Its Science and Technology Faculty Dean, Prof Dr Sahrin Ahmad said the facility would be used as an aquaculture research station, especially for seaweed and gamat (sea cucumber). He said it is aimed at enhancing the quality and quantity of seaweed production as well as to diversify its downstream products and thus inevitably to enhance the operators' income.
"The UKM is willing to share its manpower, training and expertise," he said. Kunak District Officer, Susilo Sumarto said there are 20 participants comprising poor household heads in seaweed farming under the Mesej programme in Kampung Pangi. Another 10 participants are involved in the gamat or balat farming while another 40 participants in grouper cage farming.
Prior to the Mesej programme, he said several villagers have already ventured into the seaweed farming in 2006.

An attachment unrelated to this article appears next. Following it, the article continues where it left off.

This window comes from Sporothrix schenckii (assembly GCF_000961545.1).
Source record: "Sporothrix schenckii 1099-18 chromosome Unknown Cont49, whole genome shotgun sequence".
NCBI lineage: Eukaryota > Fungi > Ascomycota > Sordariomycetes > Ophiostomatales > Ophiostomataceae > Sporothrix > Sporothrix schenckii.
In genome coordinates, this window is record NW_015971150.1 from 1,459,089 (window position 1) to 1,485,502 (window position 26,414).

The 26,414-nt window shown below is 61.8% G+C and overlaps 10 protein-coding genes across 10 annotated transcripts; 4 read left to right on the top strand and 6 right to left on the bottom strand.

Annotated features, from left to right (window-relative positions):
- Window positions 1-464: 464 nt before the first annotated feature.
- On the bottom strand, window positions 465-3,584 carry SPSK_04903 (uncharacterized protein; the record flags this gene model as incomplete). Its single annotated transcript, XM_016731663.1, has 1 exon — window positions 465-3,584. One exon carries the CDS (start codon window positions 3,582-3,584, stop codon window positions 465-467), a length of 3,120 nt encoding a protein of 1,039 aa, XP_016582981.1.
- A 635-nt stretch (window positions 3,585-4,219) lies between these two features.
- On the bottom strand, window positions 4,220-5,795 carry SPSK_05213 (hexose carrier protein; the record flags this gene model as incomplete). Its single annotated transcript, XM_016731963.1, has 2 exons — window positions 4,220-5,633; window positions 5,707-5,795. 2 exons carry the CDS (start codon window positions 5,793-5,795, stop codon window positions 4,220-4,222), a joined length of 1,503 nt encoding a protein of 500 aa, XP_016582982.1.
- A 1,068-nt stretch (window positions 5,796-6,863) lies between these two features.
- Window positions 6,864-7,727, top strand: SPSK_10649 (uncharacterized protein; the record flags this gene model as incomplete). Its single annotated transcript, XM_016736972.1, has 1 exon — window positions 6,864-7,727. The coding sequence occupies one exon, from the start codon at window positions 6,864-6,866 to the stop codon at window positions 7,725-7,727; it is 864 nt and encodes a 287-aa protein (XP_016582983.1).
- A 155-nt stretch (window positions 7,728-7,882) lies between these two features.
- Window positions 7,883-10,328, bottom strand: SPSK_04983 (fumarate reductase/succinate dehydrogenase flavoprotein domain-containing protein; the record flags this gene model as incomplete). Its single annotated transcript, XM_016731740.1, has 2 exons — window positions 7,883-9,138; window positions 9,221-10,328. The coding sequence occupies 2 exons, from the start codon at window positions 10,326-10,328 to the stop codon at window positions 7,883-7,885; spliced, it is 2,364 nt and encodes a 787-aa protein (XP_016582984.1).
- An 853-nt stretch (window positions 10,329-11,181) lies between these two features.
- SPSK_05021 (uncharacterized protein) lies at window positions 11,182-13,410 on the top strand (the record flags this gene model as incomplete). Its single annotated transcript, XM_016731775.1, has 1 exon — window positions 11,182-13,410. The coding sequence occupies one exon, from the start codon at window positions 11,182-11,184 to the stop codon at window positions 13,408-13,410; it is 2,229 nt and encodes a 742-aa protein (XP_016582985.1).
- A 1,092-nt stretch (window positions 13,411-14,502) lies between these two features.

To this, he said the setting up of the research station by the UKM is really welcomed.
However, he said the UKM must adhere to the regulations before it set up its research facility such as maintaining Coastal Reserve and to avoid encroaching into the maritime parks.
"The seaweed and sea cucumber industry has high potential in Kunak because of the weather and water depth suitability," he said.
It was learnt that the sea cucumber here is not only sold in local market but also shipped to Langkawi.
Sea cucumber farmer, Nurdin Lakunnu, 59, said gamat reaches maturity between eight and 12 months.
Most people in the locality consume sea cucumber either raw or in soup," he said.
It is learnt that gamat has anti-fungal properties to cure skin diseases.